# On standardization of normal distribution

1. Feb 14, 2015

### jwqwerty

Let X be random variable and X~N(u,σ^2)
Thus, normal distribution of x is
f(x) = (1/σ*sqrt(2π))(e^(-(x-u)^2)/(2σ^2)))

If we want to standardize x, we let z=(x-u)/σ
Then the normal distribution of z becomes
z(x) = (1/σ*sqrt(2π))(e^(-(x^2)/(2))

and we usually write Z~N(0,1)

But as you can see, sigma in z(x) does not disappear. Thus, in my opinion Z~N(0,1) should be actually written as Z~(1/σ)N(0,1). So here goes my question :
why does every textbook use the notation Z~N(0,1), not Z~(1/σ)N(0,1)

Last edited: Feb 14, 2015
2. Feb 14, 2015

### PWiz

By subtracting μ from $x$, f(x) will become centered at 0 instead of the mean, because all values have been reduced by μ. After this, dividing by σ has the effect of altering the spread of the data, since where x was originally σ, it has now become 1. Similarly, 2σ becomes 2 and so on, and now the curve has standard deviation (and variance) of 1. Hence, if $Z=\frac{X-μ}{σ}$, then Z ~ N(0,1) .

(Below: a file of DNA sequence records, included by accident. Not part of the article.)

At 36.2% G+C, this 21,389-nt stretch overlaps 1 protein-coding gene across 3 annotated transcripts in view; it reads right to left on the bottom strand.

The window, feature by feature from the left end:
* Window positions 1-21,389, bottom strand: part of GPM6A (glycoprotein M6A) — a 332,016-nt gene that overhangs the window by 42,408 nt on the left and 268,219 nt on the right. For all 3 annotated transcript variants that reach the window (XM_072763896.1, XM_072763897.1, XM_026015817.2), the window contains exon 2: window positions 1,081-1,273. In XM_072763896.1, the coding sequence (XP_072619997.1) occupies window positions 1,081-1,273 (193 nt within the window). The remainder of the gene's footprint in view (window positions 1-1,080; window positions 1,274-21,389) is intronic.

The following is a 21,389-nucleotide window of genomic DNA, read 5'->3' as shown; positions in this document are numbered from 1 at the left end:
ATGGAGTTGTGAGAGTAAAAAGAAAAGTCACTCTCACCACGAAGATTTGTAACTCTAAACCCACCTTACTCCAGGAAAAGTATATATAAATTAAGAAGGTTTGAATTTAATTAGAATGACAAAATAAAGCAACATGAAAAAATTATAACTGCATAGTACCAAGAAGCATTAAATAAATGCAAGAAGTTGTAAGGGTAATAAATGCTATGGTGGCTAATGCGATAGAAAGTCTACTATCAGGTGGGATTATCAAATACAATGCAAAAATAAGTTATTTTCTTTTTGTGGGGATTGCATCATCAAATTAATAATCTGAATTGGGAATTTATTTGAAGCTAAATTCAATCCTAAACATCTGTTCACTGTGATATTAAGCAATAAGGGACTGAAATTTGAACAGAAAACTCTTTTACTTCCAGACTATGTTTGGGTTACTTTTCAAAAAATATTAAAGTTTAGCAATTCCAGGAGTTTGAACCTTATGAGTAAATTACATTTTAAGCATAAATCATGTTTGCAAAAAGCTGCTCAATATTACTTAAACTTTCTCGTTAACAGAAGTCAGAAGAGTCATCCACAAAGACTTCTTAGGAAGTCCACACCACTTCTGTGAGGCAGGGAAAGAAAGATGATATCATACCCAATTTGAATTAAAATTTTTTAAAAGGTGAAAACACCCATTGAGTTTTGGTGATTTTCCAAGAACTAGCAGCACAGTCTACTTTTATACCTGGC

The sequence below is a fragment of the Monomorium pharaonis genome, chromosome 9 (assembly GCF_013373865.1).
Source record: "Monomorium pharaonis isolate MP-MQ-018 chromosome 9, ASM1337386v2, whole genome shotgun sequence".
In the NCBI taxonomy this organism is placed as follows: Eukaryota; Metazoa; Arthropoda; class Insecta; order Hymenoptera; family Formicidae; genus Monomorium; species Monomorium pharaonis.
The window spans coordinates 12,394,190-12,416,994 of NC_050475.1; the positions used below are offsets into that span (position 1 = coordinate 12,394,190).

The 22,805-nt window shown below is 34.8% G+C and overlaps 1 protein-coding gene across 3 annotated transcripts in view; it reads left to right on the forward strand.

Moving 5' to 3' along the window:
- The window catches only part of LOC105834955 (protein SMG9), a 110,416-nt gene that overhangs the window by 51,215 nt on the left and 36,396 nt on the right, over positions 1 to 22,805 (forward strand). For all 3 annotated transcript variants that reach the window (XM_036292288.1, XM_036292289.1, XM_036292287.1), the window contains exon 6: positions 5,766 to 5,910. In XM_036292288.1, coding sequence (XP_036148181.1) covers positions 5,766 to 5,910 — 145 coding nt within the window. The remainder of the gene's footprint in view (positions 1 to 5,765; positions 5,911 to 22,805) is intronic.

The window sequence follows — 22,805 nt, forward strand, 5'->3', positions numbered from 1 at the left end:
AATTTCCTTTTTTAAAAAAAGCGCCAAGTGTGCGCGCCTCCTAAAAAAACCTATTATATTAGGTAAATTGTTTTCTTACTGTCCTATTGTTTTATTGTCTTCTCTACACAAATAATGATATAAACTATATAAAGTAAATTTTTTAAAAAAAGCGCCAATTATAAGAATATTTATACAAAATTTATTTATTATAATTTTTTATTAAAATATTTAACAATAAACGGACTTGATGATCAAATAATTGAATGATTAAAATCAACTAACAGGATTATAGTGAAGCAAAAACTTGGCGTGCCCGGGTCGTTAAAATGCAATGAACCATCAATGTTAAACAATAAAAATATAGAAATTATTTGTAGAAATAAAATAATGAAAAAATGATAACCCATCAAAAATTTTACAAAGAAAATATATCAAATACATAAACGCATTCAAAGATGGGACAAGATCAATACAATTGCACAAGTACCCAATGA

3. Feb 14, 2015

You can't do the standardization the way you did (simply by substituting the expression for z in the density). What you are doing is attempting to find the density of a
new random variable Z given an existing density and a transformation. Have you studied that technique?

4. Feb 15, 2015

### jwqwerty

Then what does standardization mean? How can we standardize?
Sorry i have just started studying statistics and i need your help, statdad!

Last edited: Feb 15, 2015
5. Feb 15, 2015